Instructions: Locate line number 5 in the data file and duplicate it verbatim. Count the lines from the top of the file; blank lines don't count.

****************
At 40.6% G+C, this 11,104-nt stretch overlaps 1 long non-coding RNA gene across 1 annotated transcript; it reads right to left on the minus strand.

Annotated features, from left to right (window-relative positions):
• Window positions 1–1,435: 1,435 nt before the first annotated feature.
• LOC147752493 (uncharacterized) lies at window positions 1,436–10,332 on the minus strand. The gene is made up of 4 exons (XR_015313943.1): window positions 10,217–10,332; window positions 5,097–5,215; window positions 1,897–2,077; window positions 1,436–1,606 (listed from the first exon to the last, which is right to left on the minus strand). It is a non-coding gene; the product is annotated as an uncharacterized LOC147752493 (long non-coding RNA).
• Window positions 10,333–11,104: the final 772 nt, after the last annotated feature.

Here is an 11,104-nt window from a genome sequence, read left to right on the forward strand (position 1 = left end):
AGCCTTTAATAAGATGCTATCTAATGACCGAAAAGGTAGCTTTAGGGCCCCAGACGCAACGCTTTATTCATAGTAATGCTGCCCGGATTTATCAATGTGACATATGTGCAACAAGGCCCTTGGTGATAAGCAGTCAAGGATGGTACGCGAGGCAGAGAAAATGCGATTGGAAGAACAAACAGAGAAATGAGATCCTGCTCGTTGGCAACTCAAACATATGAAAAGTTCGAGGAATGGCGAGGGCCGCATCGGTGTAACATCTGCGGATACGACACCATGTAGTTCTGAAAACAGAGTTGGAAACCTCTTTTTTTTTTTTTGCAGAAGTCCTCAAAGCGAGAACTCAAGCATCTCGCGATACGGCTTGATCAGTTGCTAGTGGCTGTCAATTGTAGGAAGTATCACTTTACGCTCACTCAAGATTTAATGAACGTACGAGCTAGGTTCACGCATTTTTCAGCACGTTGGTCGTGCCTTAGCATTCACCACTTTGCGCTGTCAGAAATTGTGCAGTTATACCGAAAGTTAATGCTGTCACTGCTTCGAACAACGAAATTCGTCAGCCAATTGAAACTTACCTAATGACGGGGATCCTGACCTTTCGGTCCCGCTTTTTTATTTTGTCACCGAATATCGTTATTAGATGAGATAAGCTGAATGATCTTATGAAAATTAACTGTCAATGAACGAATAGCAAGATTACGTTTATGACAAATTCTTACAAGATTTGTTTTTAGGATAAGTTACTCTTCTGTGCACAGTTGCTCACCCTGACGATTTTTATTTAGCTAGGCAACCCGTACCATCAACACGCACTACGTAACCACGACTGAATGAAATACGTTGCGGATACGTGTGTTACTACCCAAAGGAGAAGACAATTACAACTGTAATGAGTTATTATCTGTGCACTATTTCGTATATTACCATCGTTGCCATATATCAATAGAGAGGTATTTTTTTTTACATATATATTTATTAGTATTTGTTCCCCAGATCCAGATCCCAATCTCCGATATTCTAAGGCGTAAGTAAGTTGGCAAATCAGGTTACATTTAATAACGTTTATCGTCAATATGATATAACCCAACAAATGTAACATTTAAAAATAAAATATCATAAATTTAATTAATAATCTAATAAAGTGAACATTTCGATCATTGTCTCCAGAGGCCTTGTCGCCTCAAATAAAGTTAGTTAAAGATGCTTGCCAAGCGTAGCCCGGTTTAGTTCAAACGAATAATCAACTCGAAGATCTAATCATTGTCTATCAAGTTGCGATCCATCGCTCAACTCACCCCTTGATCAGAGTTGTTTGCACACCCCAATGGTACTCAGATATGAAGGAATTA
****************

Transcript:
• Window positions 10,333–11,104: the final 772 nt, after the last annotated feature.